A variety of writers, comics and academics recommend their best funny humour books and their favourite comic writing. Allen MacDuffie, Larry Doyle and Andy Borowitz all recommend their top five comic novels or comic books. Lee Camp and P J O’Rourke choose their best books of political satire.
Tom McLaughlin recommends the best humour books for kids. Ruth Wisse selects the best books on Jewish humour, and Woody Allen chooses the top five books that inspired him. The novelist Sophie Kinsella chooses her favourite chick lit books, which are funny (even if only of the tragicomic variety) as well as romantic.
The humourist, Craig Brown, recommends the best diaries and autobiographies.
Comedy offers escapism and a way of processing our emotions during stressful times, says the comedian Pippa Evans—who this year served as a judge for the Bollinger Everyman Wodehouse Prize for Comic Fiction. Here she talks us through the books shortlisted for the title of the funniest book of 2020, and explains how she found herself researching pig deliveries.
Satire is humour used for a moral purpose, explains American political satirist P.J. O’Rourke—though it doesn’t have to be particularly funny and can be quite dark. Here, he chooses five classic works of political satire, books that lay bare the shortcomings of not only communism and fascism but also the two-party system and the quest for a perfect society where everyone is happy.
Literature teacher from the University of Texas says the intelligence behind the confusion in comic novels must be essentially benign – like being tickled.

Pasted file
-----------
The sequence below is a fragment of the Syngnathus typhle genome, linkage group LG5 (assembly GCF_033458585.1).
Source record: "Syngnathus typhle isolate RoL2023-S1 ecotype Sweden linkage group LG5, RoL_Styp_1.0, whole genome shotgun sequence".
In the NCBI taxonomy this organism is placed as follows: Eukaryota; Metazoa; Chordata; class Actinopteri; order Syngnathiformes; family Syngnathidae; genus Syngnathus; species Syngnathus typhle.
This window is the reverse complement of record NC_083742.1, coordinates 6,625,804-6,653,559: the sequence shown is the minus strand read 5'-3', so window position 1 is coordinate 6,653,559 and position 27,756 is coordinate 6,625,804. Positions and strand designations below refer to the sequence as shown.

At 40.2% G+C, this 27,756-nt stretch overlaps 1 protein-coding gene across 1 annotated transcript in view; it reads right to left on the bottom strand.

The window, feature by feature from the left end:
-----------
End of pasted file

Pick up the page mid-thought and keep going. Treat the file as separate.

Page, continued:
A prolific writer sometimes oblivious to events going on around him, PG Wodehouse remains so well loved because of his enduring characters and inimitable style, says Sophie Ratcliffe, associate professor of English at Oxford University and editor of his letters.
Humour can be better than mainstream media at speaking truth to power, says the American comedian and activist. He discusses masters of the art, from Jon Stewart to Joseph Heller
Ruth Wisse, Martin Peretz Professor of Yiddish Literature and Comparative Literature Emerita at Harvard and author of No Joke: Making Jewish Humour, identifies Tevye the Dairyman as the first standup comic and Sigmund Freud as Jewish humour’s greatest analyst.
What makes for great comic writing? Is it possible to say? The author and former Simpsons writer gives us his personal choice of five pitch-perfect examples
Actor and comic chooses five books on comedy. One choice is The Comedy Bible, which explains that every comedian is either saying, “It is hard to…” or, “I love being…” – and you need to fill in the blanks.